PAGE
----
Opinion #584 12/15/1987-(20-87)
Dual representation, intermediaries, surrogate parenting contracts
Topic: Dual representation; intermediaries; surrogate parenting contracts; Preparation of such contracts; conflict of interest; non-legal services in relation thereto
Digest: Attorney may assist in preparation of surrogate parenting contract and provide non-legal consulting services in relation thereto, if not illegal; attorney may not represent both a party to such a contract and an intermediary
Code: Canon 7; EG 1-5; DR 1-102(A), 2-103(A), 5-105(A), (B), (G), 7-102(A)(7)A lawyer proposes to serve as public relations and media consultant (independent from the lawyer’s legal practice) to an individual who acts as an intermediary between couples seeking the services of a surrogate mother and would-be surrogates from that intermediary and also to provide legal representation in connection with surrogate parenting contracts to couples and potential surrogates referred to the lawyer by the intermediary.The following questions are posed:
1. Is it ethically proper for an attorney to provide legal advice and prepare a contract concerning surrogate parenting?
2. May an attorney properly represent both a potential surrogate mother and an individual who acts as intermediary between couples seeking the services of a surrogate mother and the would-be surrogates?
3. Do the ethical standards governing the activities of an attorney advising parties to a surrogacy contract apply to the attorney’s related but non-legal activities as well?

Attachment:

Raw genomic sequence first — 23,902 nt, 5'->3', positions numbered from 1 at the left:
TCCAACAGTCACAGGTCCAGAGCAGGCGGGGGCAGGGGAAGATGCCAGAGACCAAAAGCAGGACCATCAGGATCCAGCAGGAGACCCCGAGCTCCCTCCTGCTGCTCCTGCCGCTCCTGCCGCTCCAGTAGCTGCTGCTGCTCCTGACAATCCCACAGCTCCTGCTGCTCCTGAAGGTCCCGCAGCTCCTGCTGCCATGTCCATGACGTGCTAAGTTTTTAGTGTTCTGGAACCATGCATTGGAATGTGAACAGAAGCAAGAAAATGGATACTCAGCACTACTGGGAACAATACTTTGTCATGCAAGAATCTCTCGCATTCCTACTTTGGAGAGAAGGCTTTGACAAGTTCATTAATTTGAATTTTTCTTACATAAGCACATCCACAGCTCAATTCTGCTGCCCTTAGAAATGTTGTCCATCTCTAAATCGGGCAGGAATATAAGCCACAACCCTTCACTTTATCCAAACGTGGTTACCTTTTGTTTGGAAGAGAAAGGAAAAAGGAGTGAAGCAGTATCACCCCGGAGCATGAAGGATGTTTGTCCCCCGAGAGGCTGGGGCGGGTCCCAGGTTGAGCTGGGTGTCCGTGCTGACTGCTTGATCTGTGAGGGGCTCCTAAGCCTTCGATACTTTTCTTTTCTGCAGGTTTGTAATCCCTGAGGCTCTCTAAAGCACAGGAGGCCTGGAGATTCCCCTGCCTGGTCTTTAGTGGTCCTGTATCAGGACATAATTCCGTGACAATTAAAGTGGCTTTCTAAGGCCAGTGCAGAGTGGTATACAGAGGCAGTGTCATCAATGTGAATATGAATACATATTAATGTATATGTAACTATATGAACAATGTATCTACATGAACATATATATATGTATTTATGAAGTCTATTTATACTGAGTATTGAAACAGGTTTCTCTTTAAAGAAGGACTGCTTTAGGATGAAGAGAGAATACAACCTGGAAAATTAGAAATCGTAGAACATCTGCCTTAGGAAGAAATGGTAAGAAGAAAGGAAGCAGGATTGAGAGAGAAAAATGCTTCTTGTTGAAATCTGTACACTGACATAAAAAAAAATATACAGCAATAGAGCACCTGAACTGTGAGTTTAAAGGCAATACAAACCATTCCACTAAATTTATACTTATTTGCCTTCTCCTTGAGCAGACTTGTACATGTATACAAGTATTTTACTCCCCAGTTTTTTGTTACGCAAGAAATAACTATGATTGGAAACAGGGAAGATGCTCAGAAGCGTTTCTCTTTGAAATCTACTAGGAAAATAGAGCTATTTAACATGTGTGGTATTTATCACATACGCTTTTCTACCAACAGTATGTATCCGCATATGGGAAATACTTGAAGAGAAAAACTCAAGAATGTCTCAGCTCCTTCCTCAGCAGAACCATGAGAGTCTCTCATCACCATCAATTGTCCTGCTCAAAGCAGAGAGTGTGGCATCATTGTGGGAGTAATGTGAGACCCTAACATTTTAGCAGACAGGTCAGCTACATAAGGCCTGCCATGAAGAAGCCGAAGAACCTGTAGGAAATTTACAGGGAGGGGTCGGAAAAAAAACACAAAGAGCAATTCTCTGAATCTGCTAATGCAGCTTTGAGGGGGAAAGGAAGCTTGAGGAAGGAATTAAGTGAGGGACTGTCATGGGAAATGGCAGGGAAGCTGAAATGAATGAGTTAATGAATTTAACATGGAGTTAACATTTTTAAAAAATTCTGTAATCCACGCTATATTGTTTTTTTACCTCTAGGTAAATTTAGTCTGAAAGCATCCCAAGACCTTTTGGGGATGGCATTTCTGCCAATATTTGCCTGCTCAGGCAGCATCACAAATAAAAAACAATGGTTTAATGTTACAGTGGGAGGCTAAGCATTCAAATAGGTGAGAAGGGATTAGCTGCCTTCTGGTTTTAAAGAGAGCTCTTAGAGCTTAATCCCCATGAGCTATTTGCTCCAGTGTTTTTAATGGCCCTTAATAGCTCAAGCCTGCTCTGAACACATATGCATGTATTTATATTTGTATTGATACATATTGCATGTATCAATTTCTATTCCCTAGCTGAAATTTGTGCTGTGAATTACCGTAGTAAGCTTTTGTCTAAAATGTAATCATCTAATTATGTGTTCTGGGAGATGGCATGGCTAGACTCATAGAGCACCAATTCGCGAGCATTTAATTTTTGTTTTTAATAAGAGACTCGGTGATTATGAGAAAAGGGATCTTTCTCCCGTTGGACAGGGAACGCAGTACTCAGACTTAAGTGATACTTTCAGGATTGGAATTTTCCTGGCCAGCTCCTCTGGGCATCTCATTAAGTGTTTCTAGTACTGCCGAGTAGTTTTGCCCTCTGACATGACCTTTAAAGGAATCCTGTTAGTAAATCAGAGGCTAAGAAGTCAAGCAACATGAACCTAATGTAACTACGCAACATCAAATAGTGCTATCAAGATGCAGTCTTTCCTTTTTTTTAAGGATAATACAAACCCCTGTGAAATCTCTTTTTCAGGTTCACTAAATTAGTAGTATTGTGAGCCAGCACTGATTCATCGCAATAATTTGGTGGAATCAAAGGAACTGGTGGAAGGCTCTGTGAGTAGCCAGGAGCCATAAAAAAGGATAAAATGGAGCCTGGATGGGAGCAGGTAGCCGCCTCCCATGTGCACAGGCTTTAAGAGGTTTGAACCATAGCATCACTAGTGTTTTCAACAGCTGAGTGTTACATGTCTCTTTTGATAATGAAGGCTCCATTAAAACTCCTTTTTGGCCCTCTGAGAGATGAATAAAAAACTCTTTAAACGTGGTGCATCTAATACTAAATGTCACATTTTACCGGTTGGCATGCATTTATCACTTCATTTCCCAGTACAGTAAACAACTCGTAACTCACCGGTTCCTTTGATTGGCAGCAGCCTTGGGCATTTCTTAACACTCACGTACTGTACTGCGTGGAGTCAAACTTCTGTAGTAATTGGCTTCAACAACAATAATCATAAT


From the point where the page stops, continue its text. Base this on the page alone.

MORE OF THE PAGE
It is unethical for an attorney to assist others in illegal conduct. DR 7-102(A)(7); N. Y. State 455 (1976) It is neither the practice nor the province of this Committee to determine matters of law, and, therefore, we offer no opinion on the legality of surrogate parenting and contracts therefore. Before commenting on the ethical aspects of the questions posed, however, we note In re Baby Girl L.J., 132 Misc. 2d 972 (1986), which held that section 374(6) of the New York Social Services Law, prohibiting certain payments in connection with an adoption, “does not expressly foreclose the use of surrogate mothers or the paying of compensation to them under parenting agreements.” Id. at 978. In addition, the court requested the Legislature to review the practice of surrogate parenting in order to determine whether statutes should be enacted to prohibit clearly or to permit the practice. Id. To date, however, there has been no definitive statement concerning the legality of surrogate parenting or the validity of surrogacy contracts in New York.It is the individual duty of an attorney asked to prepare a surrogacy contract or to provide legal advice in relation to such activities to determine the legality thereof. If he or she determines that such conduct or activity is illegal, the lawyer must refuse to draft the contract or otherwise assist such conduct. DR 7-102(A)(7). If the lawyer is satisfied that the contract or activity is not illegal but instead determines that it is, at worst, voidable or unenforceable, there is nothing in Canon 7 or elsewhere in the Code of Professional Responsibility to prohibit the lawyer from drafting such a contract or assisting in such conduct, provided the risks inherent therein (that the contract may be voidable or unenforceable or the conduct may otherwise be challenged) are discussed with the client. N.Y. City 81-67; NY State 545 (1982) and 126 (1970)With respect to the issue of the propriety of an attorney’s representing both a potential surrogate mother and an intermediary in the surrogacy arrangement, the Committee believes that it would be improper for an attorney to represent any prospective surrogate mother in connection with any surrogate parent contract in which the intermediary client has an interest for so long as the attorney represents the intermediary or looks forward to further opportunities to represent the intermediary. DR 5-105 provides in pertinent part that a lawyer shall decline offered or continued employment ‘if the exercise of his independent professional judgment in behalf of a client will be or is likely to be adversely affected by the acceptance of the proffered employment… (or) his representation of another client, or if it would be likely to involve him in representing differing interests” (DR 5-105(A), (B)) unless “it is obvious that he can adequately represent the interest of each and if each consents to the representation after full disclosure of the possible effect of such representation on the exercise of his independent professional judgment on behalf of each” (DR 5-105(C)). In the Committee’s opinion, the interests of a prospective party to a transaction and an intermediary whose compensation depends, directly or indirectly, upon his or her success in arranging that transaction is so fraught with the potential for conflict, particularly in such a sensitive area as surrogate parenting, that the “obvious” test of DR5-105(C) can rarely, if ever, be met. Cf. NY State 68 (1968) (in which this Committee ruled that it is unethical for an attorney to represent both the adoptive and natural parents in an adoption proceeding, even after full disclosure and express consent, because the potential for conflict in such situations is, in most cases, very great); ABA Inf. Op. 87-1523 (stating that, with the exception of step-parent adoptions, a lawyer may not ethically represent both the adoptive and biological parents in a private adoption proceeding because of the need to protect the confidences of each party and the likelihood that dual representation presents a serious conflict of interests).Once the professional relationship with the intermediary has ended without prospect or hope for its renewal, there is nothing in the Code of Professional Responsibility or elsewhere that would preclude an attorney from accepting referrals from the intermediary whom he or she used to represent. It must be noted, however, that it remains a violation of The Lawyer’s Code of Professional Responsibility for a lawyer to solicit employment in violation of any statute or court rule. DR 2-103(A); see, Judiciary Law, §479 1 Matter of Koffler, 51 NY 2d 140 (1980), cert. denied, 450 U.S. 1026 (1981); In re Greene, 544 NY 2d 118 (1981), cert. denied, 455 U.S. 1035 (1982); In re Alessi, 60 NY 2d 229 (1983); NY State 566 (1984); NY State 549 (1983). In addition, it is possible that a lawyer who accepts repeated referral’s from a single source may experience greater temptation to avoid the strictures of the Code than one who does not and is, therefore, under a perhaps greater burden to examine his conduct carefully and to be wary of influences that may serve to dilute his professional loyalty or independence. See, N.Y State 467 (1977).With respect to the third question posed, it is not improper for a lawyer to engage in a business other than the practice of law provided the lawyer does not violate any ethical or legal rules. NY State 307 (1973). It is important to emphasize, however, that a lawyer is held to the standards of professional conduct set forth in the Code of Professional Responsibility even in non-legal activities. Thus, it would be unethical for an attorney to assist others in illegal conduct irrespective of whether that assistance were in a legal or non-legal capacity. DR 1-102(A) If, therefore, the lawyer determines surrogacy contracts are illegal, a lawyer would violate the Code by assisting the creation or execution of such contracts in a non-legal capacity (e. g., as a public relations or advertising consultant to an intermediary). Likewise, an attorney who represents more than one party in a surrogate arrangement, although he or she is acting in a non-legal capacity with respect to one or both of the parties, would be acting unethically.